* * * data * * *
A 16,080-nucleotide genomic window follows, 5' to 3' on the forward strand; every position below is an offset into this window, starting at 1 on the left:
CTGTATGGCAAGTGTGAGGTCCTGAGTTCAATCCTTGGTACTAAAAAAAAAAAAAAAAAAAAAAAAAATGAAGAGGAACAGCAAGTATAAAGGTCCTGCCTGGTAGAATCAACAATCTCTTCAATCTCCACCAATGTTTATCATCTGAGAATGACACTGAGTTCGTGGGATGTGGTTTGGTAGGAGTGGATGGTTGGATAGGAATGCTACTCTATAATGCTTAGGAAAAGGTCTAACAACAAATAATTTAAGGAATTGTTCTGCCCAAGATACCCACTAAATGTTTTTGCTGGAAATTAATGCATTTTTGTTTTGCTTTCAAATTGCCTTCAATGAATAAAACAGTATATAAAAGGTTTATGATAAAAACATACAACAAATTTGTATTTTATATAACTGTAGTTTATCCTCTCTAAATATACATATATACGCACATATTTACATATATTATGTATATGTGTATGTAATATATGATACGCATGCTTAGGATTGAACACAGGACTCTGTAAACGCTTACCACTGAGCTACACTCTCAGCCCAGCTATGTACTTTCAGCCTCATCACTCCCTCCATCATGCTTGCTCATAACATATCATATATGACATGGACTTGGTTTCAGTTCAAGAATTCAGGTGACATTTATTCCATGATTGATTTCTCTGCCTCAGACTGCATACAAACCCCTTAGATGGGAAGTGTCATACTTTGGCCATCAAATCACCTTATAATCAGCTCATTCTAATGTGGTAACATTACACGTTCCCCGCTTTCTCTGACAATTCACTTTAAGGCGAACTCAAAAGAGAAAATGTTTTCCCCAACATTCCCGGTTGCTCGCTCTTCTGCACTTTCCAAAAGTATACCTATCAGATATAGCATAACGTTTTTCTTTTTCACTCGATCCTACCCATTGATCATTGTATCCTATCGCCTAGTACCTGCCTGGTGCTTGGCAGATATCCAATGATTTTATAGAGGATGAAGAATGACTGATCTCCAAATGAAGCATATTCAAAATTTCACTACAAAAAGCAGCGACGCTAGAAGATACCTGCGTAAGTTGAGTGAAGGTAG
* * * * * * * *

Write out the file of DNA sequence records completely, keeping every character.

A 16,080-nucleotide genomic window follows, 5' to 3' on the forward strand; every position below is an offset into this window, starting at 1 on the left:
CTGTATGGCAAGTGTGAGGTCCTGAGTTCAATCCTTGGTACTAAAAAAAAAAAAAAAAAAAAAAAAAATGAAGAGGAACAGCAAGTATAAAGGTCCTGCCTGGTAGAATCAACAATCTCTTCAATCTCCACCAATGTTTATCATCTGAGAATGACACTGAGTTCGTGGGATGTGGTTTGGTAGGAGTGGATGGTTGGATAGGAATGCTACTCTATAATGCTTAGGAAAAGGTCTAACAACAAATAATTTAAGGAATTGTTCTGCCCAAGATACCCACTAAATGTTTTTGCTGGAAATTAATGCATTTTTGTTTTGCTTTCAAATTGCCTTCAATGAATAAAACAGTATATAAAAGGTTTATGATAAAAACATACAACAAATTTGTATTTTATATAACTGTAGTTTATCCTCTCTAAATATACATATATACGCACATATTTACATATATTATGTATATGTGTATGTAATATATGATACGCATGCTTAGGATTGAACACAGGACTCTGTAAACGCTTACCACTGAGCTACACTCTCAGCCCAGCTATGTACTTTCAGCCTCATCACTCCCTCCATCATGCTTGCTCATAACATATCATATATGACATGGACTTGGTTTCAGTTCAAGAATTCAGGTGACATTTATTCCATGATTGATTTCTCTGCCTCAGACTGCATACAAACCCCTTAGATGGGAAGTGTCATACTTTGGCCATCAAATCACCTTATAATCAGCTCATTCTAATGTGGTAACATTACACGTTCCCCGCTTTCTCTGACAATTCACTTTAAGGCGAACTCAAAAGAGAAAATGTTTTCCCCAACATTCCCGGTTGCTCGCTCTTCTGCACTTTCCAAAAGTATACCTATCAGATATAGCATAACGTTTTTCTTTTTCACTCGATCCTACCCATTGATCATTGTATCCTATCGCCTAGTACCTGCCTGGTGCTTGGCAGATATCCAATGATTTTATAGAGGATGAAGAATGACTGATCTCCAAATGAAGCATATTCAAAATTTCACTACAAAAAGCAGCGACGCTAGAAGATACCTGCGTAAGTTGAGTGAAGGTAG